Did you see this recent sensational piece about artist Nickolay Lamm’s illustrations of “Faces of the Future? What humans might look like in 100,000 years? The photo to the left is Lamm’s interpretation. I say it is sensational because top biologists like Dr. Mark Siegal, an associate professor at New York University, declined to weigh in on the topic stating, “Sorry, but I find this so far outside the realm of evolutionary biology that I’d rather not comment.” Dr. Siegal probably makes a valid assertion, still, there is no denying that humans have and will continue to change based on our environment and adaptation. Even more interesting and even somewhat disquieting is our ability to dabble in altering human DNA – thus shaping the future of human characteristics in the not so distant future.
Still, the whole topic of future human evolution got me thinking about our futures as passive or violent creatures. I have written how we are seeing this evolution in thought as people begin to awaken to their full potential; a process that requires us to shed the ego and our false-self and connect to the True Nature that exists in us all. One would think that with more information available online and through other mass media outlets that humans may slowly begin to reject greed and violence for a more compassionate and peaceful future existence.
One could only hope, right?
I did a little research on the topic of humans and the future and preened some interesting stuff written by Elizabeth Cashdan, professor of anthropology at the University of Utah. She states, “Evolution didn’t just shape us to be violent, or peaceful, it shaped us to respond flexibly, adaptively, to different circumstances, and to risk violence when it made adaptive sense to do so. We need to understand what those circumstances are if we want to change things,” said Cashdan.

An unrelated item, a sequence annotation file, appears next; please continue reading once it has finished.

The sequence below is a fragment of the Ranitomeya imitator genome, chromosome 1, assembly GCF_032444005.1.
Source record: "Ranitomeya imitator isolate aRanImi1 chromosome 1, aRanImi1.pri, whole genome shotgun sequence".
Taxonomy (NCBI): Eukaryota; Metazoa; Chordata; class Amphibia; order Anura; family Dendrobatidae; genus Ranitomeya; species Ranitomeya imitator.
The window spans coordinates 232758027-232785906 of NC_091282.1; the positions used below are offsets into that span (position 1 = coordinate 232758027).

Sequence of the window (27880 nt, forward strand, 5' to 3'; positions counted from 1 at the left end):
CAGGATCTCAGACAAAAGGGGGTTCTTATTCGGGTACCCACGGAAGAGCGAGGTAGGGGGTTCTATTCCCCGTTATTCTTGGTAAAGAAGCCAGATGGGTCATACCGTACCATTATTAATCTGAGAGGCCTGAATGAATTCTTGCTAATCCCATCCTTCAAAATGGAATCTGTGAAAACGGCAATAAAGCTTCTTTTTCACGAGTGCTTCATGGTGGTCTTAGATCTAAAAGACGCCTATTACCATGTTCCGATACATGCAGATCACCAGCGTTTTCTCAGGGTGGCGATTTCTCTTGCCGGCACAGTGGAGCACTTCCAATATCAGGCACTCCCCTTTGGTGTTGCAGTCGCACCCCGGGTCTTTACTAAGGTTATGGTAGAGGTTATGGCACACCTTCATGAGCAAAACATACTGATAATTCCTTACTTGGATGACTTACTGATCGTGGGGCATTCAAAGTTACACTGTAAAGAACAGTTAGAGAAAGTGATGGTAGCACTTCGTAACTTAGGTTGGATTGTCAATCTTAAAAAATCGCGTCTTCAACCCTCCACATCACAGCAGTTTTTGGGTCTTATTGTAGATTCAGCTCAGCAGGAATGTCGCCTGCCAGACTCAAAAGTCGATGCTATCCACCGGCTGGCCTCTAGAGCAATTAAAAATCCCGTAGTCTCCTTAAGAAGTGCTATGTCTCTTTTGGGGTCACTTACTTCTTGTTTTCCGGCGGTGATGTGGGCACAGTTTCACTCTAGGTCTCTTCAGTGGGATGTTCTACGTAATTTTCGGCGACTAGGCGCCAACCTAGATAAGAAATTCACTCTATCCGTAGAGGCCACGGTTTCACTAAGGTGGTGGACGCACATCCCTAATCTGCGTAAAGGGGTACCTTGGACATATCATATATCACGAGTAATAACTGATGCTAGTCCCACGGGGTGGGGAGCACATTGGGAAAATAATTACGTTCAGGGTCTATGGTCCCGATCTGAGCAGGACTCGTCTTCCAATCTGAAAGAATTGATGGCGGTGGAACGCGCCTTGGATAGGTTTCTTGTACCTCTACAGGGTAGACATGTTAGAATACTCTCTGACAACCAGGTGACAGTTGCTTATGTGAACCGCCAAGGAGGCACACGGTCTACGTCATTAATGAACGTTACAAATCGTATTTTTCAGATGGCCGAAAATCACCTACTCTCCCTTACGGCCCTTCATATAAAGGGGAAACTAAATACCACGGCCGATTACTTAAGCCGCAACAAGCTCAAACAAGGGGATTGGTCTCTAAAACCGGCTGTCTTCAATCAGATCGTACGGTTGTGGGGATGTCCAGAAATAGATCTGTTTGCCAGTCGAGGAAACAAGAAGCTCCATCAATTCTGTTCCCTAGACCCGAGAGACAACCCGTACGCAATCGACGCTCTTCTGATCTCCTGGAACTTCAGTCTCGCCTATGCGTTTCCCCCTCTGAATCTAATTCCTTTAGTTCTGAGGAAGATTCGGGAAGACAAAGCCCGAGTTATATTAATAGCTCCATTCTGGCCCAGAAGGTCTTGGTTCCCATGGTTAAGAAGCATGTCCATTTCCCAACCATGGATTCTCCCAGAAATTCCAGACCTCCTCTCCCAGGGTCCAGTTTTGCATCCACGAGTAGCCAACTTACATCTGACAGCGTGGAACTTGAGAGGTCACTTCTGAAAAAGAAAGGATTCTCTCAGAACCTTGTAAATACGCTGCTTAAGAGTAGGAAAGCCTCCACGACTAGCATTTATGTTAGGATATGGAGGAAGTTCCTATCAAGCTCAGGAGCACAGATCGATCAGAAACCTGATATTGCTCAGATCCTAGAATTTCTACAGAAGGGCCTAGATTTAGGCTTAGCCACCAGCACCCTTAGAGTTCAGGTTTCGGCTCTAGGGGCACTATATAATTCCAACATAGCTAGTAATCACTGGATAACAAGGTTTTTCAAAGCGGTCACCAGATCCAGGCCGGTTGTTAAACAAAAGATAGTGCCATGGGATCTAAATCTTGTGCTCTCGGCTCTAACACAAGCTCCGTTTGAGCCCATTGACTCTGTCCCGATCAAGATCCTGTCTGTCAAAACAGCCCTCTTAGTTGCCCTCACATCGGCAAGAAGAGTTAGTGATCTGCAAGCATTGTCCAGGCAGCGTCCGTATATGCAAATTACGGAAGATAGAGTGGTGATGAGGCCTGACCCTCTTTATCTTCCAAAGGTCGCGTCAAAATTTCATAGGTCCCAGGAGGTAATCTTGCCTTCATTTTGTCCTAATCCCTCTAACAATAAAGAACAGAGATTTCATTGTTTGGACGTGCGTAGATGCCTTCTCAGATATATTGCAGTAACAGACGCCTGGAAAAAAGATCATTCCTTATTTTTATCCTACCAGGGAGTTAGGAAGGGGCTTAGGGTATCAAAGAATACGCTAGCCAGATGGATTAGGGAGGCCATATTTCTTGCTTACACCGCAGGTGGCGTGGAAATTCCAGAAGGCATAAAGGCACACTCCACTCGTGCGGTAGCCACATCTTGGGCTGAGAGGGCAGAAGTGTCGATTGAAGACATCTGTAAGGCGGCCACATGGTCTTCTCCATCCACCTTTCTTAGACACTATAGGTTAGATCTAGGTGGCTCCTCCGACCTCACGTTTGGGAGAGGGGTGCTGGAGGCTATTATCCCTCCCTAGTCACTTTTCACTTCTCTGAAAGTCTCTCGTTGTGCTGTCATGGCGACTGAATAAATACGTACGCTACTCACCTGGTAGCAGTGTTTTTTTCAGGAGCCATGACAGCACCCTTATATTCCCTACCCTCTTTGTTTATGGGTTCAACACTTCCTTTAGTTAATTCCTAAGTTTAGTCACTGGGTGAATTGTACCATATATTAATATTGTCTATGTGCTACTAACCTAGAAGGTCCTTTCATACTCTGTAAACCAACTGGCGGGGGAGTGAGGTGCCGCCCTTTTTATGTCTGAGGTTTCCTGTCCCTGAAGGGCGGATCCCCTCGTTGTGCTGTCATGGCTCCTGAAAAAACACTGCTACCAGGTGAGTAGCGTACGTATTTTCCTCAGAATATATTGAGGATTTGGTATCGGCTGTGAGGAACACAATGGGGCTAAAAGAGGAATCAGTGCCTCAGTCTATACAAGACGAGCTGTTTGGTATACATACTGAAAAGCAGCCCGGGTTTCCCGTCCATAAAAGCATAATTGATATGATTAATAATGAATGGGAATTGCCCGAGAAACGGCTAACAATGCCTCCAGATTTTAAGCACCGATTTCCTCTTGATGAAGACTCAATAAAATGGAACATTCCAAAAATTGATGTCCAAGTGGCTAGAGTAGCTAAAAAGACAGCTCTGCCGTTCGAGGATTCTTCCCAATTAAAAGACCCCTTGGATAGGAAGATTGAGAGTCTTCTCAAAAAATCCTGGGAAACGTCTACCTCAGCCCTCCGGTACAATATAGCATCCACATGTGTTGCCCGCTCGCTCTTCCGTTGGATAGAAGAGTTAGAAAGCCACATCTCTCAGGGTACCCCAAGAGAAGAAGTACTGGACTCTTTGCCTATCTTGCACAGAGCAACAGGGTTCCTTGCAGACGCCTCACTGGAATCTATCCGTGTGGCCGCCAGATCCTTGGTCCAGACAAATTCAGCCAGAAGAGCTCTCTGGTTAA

All good and well; right? So, what does that mean for future generations? Biologist David Carrier, also of the University of Utah, does pose a somewhat disheartening forecast:
He states: “This will be especially important (potential for violence) in places where key natural resources are becoming scarce”, said Carrier, who warned that “if basic resources such as food and clean water become more limiting, as many scientists believe is likely to happen as a result of climate change and energy shortages, then the environmental and social drivers of violence may become more difficult to control.”
Not the best forecast is it? Still, there is hope that compassion and human ingenuity will arise from the ashes of ego and false-self and that humanity can come together to meet the challenges of the future. Tough sell? Well, we all still have our own autonomy; here now and in the future. All we can do is live to our best ability and try to pay it forward… That is what I am going to try to do…
John C. Bader
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